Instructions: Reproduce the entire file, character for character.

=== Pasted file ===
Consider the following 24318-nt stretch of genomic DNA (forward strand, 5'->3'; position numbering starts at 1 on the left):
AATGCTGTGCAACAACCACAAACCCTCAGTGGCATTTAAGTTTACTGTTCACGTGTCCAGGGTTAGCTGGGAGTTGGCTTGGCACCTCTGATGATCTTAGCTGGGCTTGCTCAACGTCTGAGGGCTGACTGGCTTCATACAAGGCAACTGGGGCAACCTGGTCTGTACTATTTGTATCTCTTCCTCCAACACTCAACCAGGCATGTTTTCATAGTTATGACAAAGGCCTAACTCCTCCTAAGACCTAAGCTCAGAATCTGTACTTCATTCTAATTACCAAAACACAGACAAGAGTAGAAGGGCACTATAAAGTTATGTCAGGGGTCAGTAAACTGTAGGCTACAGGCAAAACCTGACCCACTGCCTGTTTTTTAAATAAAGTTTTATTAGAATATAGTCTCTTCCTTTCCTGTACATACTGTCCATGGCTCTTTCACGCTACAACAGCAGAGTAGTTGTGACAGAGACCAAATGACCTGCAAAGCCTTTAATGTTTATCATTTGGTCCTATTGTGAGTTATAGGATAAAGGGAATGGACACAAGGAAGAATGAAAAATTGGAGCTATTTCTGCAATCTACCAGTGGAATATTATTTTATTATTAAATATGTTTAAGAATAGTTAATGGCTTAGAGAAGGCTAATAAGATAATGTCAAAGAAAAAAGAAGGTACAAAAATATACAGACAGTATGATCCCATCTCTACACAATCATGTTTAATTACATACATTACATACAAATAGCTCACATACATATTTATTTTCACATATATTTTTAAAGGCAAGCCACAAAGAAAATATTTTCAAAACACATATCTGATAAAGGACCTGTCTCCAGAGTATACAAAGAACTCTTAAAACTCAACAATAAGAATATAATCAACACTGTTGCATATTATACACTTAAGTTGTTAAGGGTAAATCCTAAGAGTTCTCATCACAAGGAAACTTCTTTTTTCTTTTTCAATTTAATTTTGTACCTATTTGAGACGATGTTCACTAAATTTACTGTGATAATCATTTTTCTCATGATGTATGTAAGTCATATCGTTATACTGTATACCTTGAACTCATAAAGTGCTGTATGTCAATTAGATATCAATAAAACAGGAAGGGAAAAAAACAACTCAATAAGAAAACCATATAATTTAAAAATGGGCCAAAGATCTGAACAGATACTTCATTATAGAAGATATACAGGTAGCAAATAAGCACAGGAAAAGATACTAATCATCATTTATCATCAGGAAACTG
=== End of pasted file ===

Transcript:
Consider the following 24318-nt stretch of genomic DNA (forward strand, 5'->3'; position numbering starts at 1 on the left):
AATGCTGTGCAACAACCACAAACCCTCAGTGGCATTTAAGTTTACTGTTCACGTGTCCAGGGTTAGCTGGGAGTTGGCTTGGCACCTCTGATGATCTTAGCTGGGCTTGCTCAACGTCTGAGGGCTGACTGGCTTCATACAAGGCAACTGGGGCAACCTGGTCTGTACTATTTGTATCTCTTCCTCCAACACTCAACCAGGCATGTTTTCATAGTTATGACAAAGGCCTAACTCCTCCTAAGACCTAAGCTCAGAATCTGTACTTCATTCTAATTACCAAAACACAGACAAGAGTAGAAGGGCACTATAAAGTTATGTCAGGGGTCAGTAAACTGTAGGCTACAGGCAAAACCTGACCCACTGCCTGTTTTTTAAATAAAGTTTTATTAGAATATAGTCTCTTCCTTTCCTGTACATACTGTCCATGGCTCTTTCACGCTACAACAGCAGAGTAGTTGTGACAGAGACCAAATGACCTGCAAAGCCTTTAATGTTTATCATTTGGTCCTATTGTGAGTTATAGGATAAAGGGAATGGACACAAGGAAGAATGAAAAATTGGAGCTATTTCTGCAATCTACCAGTGGAATATTATTTTATTATTAAATATGTTTAAGAATAGTTAATGGCTTAGAGAAGGCTAATAAGATAATGTCAAAGAAAAAAGAAGGTACAAAAATATACAGACAGTATGATCCCATCTCTACACAATCATGTTTAATTACATACATTACATACAAATAGCTCACATACATATTTATTTTCACATATATTTTTAAAGGCAAGCCACAAAGAAAATATTTTCAAAACACATATCTGATAAAGGACCTGTCTCCAGAGTATACAAAGAACTCTTAAAACTCAACAATAAGAATATAATCAACACTGTTGCATATTATACACTTAAGTTGTTAAGGGTAAATCCTAAGAGTTCTCATCACAAGGAAACTTCTTTTTTCTTTTTCAATTTAATTTTGTACCTATTTGAGACGATGTTCACTAAATTTACTGTGATAATCATTTTTCTCATGATGTATGTAAGTCATATCGTTATACTGTATACCTTGAACTCATAAAGTGCTGTATGTCAATTAGATATCAATAAAACAGGAAGGGAAAAAAACAACTCAATAAGAAAACCATATAATTTAAAAATGGGCCAAAGATCTGAACAGATACTTCATTATAGAAGATATACAGGTAGCAAATAAGCACAGGAAAAGATACTAATCATCATTTATCATCAGGAAACTG